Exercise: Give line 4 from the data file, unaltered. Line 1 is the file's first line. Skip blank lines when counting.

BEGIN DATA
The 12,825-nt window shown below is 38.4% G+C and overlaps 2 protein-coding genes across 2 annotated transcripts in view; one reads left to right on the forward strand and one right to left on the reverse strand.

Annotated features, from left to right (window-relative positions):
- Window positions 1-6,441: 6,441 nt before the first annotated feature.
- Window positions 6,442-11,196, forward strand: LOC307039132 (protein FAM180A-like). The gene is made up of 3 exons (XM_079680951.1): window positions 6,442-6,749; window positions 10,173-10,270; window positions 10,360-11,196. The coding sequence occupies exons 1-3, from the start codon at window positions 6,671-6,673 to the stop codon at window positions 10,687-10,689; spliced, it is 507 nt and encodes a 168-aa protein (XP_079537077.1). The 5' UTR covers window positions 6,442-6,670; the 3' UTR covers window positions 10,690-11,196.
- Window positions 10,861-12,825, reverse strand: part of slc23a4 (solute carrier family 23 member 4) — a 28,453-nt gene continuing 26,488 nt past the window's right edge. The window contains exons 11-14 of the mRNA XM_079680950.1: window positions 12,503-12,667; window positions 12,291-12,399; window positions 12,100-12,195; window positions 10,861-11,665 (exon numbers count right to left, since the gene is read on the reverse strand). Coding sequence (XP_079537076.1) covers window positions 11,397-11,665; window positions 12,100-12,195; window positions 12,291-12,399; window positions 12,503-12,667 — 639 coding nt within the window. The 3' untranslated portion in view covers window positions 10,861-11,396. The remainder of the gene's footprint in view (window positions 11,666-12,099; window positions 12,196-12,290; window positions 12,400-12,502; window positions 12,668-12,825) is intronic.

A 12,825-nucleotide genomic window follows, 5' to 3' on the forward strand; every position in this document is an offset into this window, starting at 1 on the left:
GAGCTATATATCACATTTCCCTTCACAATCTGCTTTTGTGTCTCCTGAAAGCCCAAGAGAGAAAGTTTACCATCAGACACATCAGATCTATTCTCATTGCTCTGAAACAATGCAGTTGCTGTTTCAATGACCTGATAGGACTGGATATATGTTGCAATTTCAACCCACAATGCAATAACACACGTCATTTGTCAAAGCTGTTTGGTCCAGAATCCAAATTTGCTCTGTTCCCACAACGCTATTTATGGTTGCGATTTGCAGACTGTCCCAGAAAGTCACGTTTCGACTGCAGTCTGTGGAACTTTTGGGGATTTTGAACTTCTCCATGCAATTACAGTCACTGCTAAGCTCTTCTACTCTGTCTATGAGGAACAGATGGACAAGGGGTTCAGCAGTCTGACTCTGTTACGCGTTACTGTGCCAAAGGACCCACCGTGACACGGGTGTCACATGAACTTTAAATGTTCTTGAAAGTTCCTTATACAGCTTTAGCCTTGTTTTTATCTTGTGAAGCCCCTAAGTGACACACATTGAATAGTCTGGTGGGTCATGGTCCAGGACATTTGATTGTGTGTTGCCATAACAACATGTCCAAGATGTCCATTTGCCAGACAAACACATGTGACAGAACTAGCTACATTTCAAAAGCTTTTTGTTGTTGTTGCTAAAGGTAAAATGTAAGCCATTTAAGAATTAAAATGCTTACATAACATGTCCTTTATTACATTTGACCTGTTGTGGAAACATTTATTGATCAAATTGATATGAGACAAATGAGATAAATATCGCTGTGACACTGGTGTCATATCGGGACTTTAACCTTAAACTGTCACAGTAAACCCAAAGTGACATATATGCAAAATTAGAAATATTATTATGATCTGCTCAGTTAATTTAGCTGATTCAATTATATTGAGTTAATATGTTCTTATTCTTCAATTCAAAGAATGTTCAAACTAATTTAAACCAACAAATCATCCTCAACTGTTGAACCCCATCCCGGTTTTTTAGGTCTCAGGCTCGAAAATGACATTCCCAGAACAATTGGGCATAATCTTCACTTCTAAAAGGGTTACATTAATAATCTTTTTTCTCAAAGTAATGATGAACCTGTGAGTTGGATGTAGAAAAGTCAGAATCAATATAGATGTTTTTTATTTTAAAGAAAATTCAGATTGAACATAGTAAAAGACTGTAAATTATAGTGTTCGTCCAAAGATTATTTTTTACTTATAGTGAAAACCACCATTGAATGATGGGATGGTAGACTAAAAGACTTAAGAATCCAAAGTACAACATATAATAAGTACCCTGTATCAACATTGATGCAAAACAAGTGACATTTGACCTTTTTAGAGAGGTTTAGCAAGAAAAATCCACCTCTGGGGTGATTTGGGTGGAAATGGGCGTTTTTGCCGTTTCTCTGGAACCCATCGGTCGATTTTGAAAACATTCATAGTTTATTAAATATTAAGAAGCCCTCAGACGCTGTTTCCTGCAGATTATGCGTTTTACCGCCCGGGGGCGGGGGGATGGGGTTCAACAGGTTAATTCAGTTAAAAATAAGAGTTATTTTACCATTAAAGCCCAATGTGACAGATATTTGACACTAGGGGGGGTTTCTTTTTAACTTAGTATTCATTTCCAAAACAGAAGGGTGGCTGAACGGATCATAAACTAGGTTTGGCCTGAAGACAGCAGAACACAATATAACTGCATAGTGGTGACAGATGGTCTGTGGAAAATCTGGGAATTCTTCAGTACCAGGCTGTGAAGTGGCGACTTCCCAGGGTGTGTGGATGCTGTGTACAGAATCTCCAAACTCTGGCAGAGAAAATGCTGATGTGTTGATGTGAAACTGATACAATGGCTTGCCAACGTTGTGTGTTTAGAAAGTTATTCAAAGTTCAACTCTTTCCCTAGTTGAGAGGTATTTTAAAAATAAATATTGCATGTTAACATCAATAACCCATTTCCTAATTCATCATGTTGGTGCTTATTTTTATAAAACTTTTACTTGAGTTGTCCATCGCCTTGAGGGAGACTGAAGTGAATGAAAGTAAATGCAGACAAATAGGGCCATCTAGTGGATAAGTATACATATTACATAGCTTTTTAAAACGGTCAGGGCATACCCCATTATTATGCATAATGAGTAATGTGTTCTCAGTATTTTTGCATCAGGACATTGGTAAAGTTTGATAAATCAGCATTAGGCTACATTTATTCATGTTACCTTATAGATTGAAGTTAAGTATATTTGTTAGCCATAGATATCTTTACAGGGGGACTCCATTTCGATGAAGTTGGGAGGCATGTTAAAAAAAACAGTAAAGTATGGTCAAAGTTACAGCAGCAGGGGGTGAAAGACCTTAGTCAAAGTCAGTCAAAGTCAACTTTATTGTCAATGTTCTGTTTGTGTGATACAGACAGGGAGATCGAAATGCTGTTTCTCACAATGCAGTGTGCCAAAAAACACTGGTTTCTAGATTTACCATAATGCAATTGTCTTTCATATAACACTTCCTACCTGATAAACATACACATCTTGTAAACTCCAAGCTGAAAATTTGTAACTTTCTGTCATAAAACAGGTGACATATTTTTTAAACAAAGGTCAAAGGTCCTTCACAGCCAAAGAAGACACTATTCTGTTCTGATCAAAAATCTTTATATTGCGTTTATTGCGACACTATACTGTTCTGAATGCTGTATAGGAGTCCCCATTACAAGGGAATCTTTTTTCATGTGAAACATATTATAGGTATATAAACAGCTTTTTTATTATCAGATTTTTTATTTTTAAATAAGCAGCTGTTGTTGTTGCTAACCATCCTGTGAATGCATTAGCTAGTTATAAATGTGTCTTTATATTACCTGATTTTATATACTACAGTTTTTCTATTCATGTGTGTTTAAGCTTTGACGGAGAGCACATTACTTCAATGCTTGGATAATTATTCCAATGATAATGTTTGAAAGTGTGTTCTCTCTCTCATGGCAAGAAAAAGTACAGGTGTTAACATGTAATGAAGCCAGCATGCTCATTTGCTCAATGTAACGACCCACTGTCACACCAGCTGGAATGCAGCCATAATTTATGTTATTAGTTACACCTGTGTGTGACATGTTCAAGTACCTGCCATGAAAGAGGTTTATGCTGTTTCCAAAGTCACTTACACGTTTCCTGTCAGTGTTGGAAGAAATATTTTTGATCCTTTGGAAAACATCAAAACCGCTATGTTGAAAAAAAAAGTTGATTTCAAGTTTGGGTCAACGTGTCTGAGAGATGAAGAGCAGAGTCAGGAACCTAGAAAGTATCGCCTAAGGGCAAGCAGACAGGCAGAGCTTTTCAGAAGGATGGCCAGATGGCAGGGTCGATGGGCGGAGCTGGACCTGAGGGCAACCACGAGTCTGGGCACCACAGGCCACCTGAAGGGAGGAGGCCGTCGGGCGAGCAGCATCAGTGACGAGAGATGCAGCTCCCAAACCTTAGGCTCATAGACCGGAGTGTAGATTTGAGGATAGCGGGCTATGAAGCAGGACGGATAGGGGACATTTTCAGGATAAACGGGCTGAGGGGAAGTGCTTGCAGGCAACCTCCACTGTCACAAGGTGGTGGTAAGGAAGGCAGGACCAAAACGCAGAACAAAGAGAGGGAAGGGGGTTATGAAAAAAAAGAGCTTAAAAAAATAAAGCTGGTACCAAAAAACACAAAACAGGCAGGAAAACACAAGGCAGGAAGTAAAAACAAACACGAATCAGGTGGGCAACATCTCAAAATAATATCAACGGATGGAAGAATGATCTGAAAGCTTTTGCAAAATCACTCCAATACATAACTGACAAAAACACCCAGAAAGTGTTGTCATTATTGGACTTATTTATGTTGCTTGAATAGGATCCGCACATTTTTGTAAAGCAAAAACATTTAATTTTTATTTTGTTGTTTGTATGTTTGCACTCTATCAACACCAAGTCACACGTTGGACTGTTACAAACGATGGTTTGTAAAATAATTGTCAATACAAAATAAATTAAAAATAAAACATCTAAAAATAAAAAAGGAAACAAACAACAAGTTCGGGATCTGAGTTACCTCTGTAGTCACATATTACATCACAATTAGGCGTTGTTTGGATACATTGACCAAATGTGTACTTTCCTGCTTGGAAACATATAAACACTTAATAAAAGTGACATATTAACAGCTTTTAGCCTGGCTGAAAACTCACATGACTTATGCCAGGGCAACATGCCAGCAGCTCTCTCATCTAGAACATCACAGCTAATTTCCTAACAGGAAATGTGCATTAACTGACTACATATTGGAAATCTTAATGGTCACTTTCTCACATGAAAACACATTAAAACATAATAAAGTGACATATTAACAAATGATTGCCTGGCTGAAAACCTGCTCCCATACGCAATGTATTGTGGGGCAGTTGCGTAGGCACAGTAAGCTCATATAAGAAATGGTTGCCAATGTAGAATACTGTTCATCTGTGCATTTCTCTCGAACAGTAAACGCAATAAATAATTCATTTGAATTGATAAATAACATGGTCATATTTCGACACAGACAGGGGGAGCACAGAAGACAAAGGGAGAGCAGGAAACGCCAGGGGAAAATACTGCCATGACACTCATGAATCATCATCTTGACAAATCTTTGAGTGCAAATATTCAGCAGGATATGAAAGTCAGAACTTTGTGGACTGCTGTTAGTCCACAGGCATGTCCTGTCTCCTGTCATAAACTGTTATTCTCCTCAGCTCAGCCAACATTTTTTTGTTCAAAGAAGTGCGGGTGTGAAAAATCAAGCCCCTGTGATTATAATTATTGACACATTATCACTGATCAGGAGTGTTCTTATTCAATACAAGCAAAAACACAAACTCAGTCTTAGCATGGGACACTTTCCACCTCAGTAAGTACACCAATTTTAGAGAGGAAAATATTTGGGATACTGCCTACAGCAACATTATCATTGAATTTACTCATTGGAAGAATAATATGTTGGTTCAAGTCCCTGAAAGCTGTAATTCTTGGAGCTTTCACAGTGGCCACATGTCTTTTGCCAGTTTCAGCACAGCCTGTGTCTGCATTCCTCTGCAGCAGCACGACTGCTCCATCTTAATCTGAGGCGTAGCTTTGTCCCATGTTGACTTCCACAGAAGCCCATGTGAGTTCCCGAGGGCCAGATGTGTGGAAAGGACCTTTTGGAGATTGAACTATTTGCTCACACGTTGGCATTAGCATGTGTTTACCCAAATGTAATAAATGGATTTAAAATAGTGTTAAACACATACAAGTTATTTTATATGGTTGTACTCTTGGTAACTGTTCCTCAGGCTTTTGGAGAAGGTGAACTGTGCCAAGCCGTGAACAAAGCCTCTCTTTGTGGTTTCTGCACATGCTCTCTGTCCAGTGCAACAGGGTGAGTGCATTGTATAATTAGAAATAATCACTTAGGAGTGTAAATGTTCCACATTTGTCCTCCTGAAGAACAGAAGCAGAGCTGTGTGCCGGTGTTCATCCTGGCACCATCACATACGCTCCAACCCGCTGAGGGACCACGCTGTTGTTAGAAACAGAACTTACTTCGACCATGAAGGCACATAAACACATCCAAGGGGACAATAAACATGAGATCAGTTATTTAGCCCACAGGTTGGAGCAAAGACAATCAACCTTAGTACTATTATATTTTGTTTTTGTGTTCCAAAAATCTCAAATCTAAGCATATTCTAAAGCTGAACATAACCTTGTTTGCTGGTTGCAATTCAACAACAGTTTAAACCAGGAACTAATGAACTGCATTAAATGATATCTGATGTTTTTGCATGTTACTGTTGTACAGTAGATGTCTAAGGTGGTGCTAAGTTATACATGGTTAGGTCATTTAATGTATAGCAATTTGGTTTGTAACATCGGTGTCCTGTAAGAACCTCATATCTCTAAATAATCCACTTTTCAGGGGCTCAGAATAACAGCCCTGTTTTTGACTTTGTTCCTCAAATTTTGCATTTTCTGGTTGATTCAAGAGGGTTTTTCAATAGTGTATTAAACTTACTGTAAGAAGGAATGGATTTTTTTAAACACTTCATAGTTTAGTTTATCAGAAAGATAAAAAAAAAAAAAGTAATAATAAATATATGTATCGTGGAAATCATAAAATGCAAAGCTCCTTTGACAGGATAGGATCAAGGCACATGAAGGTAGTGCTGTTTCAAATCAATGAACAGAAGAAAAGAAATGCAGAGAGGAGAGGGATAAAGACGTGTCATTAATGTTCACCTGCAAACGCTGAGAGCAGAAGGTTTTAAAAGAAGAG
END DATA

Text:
- Window positions 6,442-11,196, forward strand: LOC307039132 (protein FAM180A-like). The gene is made up of 3 exons (XM_079680951.1): window positions 6,442-6,749; window positions 10,173-10,270; window positions 10,360-11,196. The coding sequence occupies exons 1-3, from the start codon at window positions 6,671-6,673 to the stop codon at window positions 10,687-10,689; spliced, it is 507 nt and encodes a 168-aa protein (XP_079537077.1). The 5' UTR covers window positions 6,442-6,670; the 3' UTR covers window positions 10,690-11,196.